This book belongs partially to the genre of books on spirituality in Japanese martial arts. Eugen Herrigels Zen in the Art of Archery (which was the prototype for Pirsig's best-selling Zen and the Art of Motorcycle Maintenance) is perhaps the best-known classic in the genre. But there is a difference. While it has the authenticity and love of the subject which comes from personal experience (Friday is a pupil of Seki Humitake, the 19th Headmaster of the Kashima-Shinryu, who wrote a fascinating autobiographical forward to the book, and Friday is also himself a headmaster at a dojo in Atlanta, Georgia), Friday is a professor of history and his book is a piece of professional historical scholarship. Friday criticizes most English-language books and articles on the topic [which] have relied almost exclusively on other English-language martial art books and articles... (p. 8) Friday is an accomplished Japanologist. The book is full of critical analyses of primary sources and attempts at dating undated manuscripts in order to establish the genealogy and the development over five centuries of the philosophy of the martial tradition of the Kashima Grand Shrine. There are also line drawings of techniques (by Sakaguchi Ikuo), reproductions of some rare photographs and translations by Friday of some beautiful poetry, some of which illustrates the pursuit of peace in the midst of combat, such as: The way of the sword. Kill not, be killed not, hesitate not. Go forth! Return not; The way is focused. (p. 148)

But I do have some critical remarks to make, especially with respect to the very idea that martial arts can be a means to ethics and peace. I began this review with nostalgia about boxing clubs in the United States, which were supposed to help reduce teenage violence. But I have to admit that over the years I have met not a few boxers who loved violence and bloodshed, and many have used their arts for crime. I have trouble, moreover, trying to remember any really gentle people with a background in boxing. And aren't there similar problems with Japanese martial arts ? There are many books with stories of gentle samurai who pursued the ideal of victory without the sword. But these stories also refer to arrogant, tough samurai who went around intentionally picking fights. The philosophy of the Kashima-Shinryu is beautiful, as expressed in its hundreds of years old statement of inner principle: Know that the Kashima-Shinryu delights naught in the useless joy of felling an enemy, of destroying evil. Rather, it fosters...a heart that would always kill one only to save a thousand... In the beginning, prepare the body; at the midpoint, cultivate heartfelt human relationships; at the ultimate, find insight into the original principles of the Universe. This is the secret, the inner truth of the Kashima-Shinryu. (p. 183)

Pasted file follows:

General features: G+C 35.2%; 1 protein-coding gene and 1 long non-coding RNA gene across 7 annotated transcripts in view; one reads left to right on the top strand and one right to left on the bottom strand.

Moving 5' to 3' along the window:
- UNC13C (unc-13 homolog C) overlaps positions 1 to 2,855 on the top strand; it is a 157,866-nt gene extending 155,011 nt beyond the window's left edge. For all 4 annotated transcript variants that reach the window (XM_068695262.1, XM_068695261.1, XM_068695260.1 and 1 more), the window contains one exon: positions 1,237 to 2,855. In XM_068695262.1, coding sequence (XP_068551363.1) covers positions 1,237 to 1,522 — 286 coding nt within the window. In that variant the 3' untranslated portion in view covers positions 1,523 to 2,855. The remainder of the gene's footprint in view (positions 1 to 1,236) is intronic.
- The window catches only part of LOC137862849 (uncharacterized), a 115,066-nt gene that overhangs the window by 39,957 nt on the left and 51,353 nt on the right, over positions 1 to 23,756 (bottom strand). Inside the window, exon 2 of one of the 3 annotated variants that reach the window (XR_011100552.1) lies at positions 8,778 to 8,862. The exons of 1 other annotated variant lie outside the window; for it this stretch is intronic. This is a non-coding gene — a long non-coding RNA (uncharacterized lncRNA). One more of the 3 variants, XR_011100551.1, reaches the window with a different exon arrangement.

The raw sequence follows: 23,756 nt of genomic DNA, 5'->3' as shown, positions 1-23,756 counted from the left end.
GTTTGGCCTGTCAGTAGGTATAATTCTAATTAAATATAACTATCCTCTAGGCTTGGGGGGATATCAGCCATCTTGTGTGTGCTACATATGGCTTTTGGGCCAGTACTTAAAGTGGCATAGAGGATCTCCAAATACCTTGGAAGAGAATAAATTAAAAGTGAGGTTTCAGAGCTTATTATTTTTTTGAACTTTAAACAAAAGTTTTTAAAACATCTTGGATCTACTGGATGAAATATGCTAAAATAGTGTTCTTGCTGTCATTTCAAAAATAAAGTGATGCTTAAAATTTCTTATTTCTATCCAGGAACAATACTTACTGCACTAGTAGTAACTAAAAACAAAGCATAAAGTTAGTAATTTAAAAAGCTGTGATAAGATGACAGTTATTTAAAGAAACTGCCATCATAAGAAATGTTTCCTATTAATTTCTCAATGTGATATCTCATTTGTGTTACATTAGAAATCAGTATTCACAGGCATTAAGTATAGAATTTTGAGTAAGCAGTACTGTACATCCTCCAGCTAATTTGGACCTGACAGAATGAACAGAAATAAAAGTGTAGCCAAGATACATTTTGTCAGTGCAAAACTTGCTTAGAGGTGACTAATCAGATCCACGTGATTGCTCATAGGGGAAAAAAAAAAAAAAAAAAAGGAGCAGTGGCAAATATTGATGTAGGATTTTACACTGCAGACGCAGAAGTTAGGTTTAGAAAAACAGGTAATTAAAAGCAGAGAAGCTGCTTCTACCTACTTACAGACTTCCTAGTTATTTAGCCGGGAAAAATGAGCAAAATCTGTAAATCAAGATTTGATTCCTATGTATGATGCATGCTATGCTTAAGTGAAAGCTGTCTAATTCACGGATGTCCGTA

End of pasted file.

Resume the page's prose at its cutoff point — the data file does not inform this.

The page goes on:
These principles could almost be a declaration of bioethics. But aren't they really only for a select few ? I think I have begun to taste a little of this philosophy at Dr. Yossie Hatzors Aikido dojo in Beer Sheva, where I have begun to learn. But how many people are willing to make the effort ? Indeed most people interested in martial arts seem to go for the more violent ones like Karate and kick-boxing, rather than the difficult discipline needed in the more spiritual arts. So although the Kashima-Shinryu and cognate martial arts can help bring some bioethics and some peace and some deep insight to some few people, it is not a global solution. (As perhaps it was not intended to be.) Indeed I myself cannot hope to aspire to the high ethics of Kashima-Shinryu because I think I would kill a terrorist if there were no other way to save just one victim. But perhaps this is because of the Israeli context in which I live. This is just one difference between Japanese martial ethics and the ethics of the Middle East to which I belong. In many books about the Samurai we read that one is to avoid confrontation, to seek a peaceful solution to conflict and to fight only when absolutely necessary. Yet in the Middle East we have acquired a habit of reacting to an insult immediately and violently. This habit, however, might be a corruption of Israel's authentic Biblical culture which may have been closer to the Japanese than is suspected. In the Bible, II Shmuel 2, Asah-El chases after Avner threatening to kill him. Although Avner is a better warrior than Asah-El, and could have killed him easily, Avner's first response is the non-violent one. He tries to run away, with none of the false shame which this would imply in the Middle East today. He even begs Asah-El to leave him alone. But Asah-El swift as a deer in the field does not give up and is faster than Avner. Only when Avner sees that he cannot escape and has no choice does he turn and kill Asah-El. But even so, in the Talmud (Sanhedrin 49 b) Avner is criticized for saving himself by killing Asah-El rather than just wounding him.

Friday and Seki's book will not be a best seller like the more popular works in the genre because many readers will not have the patience for the scholarly professionalism and detail. So I won't recommend it to neighbors who are amateur military history fans. The book is for specialists in Japanese history as well as the many academies and students practicing martial arts on university campuses around the world. And as we have seen the subject definitely does have implications for bioethics. I would recommend the book to bioethicists open-minded enough to look into unusual aspects of our field. Personally, I was captivated and I read it word-for-word.. It will be an important sourcebook also for my own research into concepts common to Israeli prophesy and East Asian spirituality.